One object of the invention is to provide an improved ball valve having a novel construction which affords worthwhile advantages in effectively sealing the valve in its closed condition against the leakage of fluid through the valve while, at the same time, enabling the valve to withstand, without undue stress or harmful effect, the powerful force of differential fluid pressure on the valve ball which is free to move against the downstream seat under the force of fluid pressure.
Another object is to provide an improved ball valve which affords the dual advantages of a superb capability to effectively seal the valve against the leakage of fluid through the valve and the capability of the valve seat to withstand, without distortion or damage, very high forces applied by the coacting valve ball.
More specifically stated, a further object of the invention is to provide an improved ball valve which affords the strength advantages of metallic seats and the sealing effectiveness advantages of seats formed of yieldable polymeric material.
Another object is to provide a ball valve in which very strong seats having the inherent ability to withstand high ap plied forces without distortion or damage have the capability of compensating for irregularities and imperfections in coacting parts to assure effective sealing against leakage of fluid through the valve while, at the same time, imposing a very low frictional resistance to opening and closing of the valve.
Another object is to provide a ball valve having an improved construction affording the advantages recited in the preceding objects and providing for progressive tightening of the valve ball and seats by lateral translation of the ball and seats with respect to flow passages opening into the valve while, at the same time, effectively protecting from wear yieldable polymeric structure of the valve seats which functions to provide an effective seal between the valve seats and valve body.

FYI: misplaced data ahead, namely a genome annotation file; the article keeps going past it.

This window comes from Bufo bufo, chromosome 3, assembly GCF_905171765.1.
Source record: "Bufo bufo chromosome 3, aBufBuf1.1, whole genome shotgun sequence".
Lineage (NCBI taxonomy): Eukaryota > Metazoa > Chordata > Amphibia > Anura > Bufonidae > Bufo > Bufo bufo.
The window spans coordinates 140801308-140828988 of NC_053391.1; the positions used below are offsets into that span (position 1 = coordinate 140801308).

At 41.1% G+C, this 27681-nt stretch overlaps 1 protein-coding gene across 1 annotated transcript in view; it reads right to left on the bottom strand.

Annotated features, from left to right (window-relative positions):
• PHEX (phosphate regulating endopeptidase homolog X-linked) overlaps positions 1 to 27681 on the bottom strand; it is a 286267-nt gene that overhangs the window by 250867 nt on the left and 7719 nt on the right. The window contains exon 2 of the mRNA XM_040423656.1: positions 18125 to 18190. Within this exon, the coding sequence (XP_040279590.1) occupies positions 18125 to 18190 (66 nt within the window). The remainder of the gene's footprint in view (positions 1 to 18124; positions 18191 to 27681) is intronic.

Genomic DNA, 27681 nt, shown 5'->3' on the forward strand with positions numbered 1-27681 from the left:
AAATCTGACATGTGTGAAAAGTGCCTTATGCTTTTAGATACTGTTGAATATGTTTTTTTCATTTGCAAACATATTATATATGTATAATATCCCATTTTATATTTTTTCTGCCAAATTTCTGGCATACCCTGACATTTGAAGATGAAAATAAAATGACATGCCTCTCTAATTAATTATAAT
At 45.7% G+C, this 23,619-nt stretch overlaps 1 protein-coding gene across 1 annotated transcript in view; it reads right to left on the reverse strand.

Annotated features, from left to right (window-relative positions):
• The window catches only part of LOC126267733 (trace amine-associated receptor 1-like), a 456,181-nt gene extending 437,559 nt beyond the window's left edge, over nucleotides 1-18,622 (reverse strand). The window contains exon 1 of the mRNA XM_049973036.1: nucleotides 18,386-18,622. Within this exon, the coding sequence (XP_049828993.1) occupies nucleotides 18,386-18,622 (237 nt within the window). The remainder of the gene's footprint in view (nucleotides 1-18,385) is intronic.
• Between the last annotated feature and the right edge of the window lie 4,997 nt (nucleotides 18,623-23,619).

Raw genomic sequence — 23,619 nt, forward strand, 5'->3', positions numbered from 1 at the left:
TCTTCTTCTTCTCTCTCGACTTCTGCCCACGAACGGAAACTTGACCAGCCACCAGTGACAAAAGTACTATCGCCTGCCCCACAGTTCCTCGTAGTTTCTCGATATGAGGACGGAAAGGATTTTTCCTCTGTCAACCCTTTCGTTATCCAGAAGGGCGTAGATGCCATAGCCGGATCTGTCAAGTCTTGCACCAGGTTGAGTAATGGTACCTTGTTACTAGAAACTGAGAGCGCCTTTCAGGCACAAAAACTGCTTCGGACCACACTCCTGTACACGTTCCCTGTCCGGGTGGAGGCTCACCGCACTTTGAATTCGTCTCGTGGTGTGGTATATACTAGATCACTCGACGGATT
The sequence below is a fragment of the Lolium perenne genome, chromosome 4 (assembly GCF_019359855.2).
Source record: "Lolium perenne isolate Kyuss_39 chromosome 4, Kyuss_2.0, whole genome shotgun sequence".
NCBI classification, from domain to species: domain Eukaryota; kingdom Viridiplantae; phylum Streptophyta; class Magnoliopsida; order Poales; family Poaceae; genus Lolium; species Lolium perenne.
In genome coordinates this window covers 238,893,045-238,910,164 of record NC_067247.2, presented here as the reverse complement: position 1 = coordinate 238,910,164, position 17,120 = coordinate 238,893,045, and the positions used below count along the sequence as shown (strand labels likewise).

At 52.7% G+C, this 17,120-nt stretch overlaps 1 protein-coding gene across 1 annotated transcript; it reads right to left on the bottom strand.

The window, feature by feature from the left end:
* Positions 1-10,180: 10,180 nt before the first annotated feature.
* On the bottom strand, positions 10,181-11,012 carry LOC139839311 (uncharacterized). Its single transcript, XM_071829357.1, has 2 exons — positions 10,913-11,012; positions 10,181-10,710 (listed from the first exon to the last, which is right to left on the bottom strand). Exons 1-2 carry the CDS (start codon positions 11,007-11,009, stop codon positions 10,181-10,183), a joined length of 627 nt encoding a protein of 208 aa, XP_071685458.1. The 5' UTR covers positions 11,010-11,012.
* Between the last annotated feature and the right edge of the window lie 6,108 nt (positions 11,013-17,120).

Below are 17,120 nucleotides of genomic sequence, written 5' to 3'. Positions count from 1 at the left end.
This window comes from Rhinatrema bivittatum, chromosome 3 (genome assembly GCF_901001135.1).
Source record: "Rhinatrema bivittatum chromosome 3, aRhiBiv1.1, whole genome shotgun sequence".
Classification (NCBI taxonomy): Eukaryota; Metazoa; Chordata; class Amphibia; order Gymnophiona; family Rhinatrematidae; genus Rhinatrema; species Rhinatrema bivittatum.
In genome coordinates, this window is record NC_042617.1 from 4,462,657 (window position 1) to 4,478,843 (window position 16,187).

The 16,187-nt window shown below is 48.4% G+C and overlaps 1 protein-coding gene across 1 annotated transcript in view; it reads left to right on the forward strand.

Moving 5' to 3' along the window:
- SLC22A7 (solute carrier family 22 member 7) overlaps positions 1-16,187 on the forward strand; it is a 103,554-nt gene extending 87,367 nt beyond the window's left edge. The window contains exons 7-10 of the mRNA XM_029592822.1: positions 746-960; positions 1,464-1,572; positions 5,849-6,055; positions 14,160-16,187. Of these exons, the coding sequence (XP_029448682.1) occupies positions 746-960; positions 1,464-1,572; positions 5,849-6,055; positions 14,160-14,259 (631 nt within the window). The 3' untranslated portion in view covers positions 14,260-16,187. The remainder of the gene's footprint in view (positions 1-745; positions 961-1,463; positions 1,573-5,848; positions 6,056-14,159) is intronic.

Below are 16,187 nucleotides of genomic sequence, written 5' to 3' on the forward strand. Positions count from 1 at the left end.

A further object is to provide an improved ball valve of the character recited which still remains effective to block the flow of fluid through the valve even in the event of a fire subjecting the valve to temperatures which destroy the structure of yieldable polymeric material which normally provides an effective seal against leakage of fluid through the valve.
Another object is to provide a novel and advantageous method for producing a novel and advantageous valve seat for incorporation into a ball valve of the character recited in the preceding objects.
Other objects and advantages will become apparent from the following description of the invention taken in conjunction with the drawings in which:
FIG. 1 is a longitudinal sectional view ofa ball valve forming the exemplary embodiment of the invention illustrated;
FIG. 2 is a fragmentary sectional view on an enlarged scale showing, in diametrical section, one valve seat, coacting seat support structure of the valve body and the adjacent portion of the valve ball;
PK]. 3 is a partially sectioned perspective view of one seat of the valve of FIG. 1;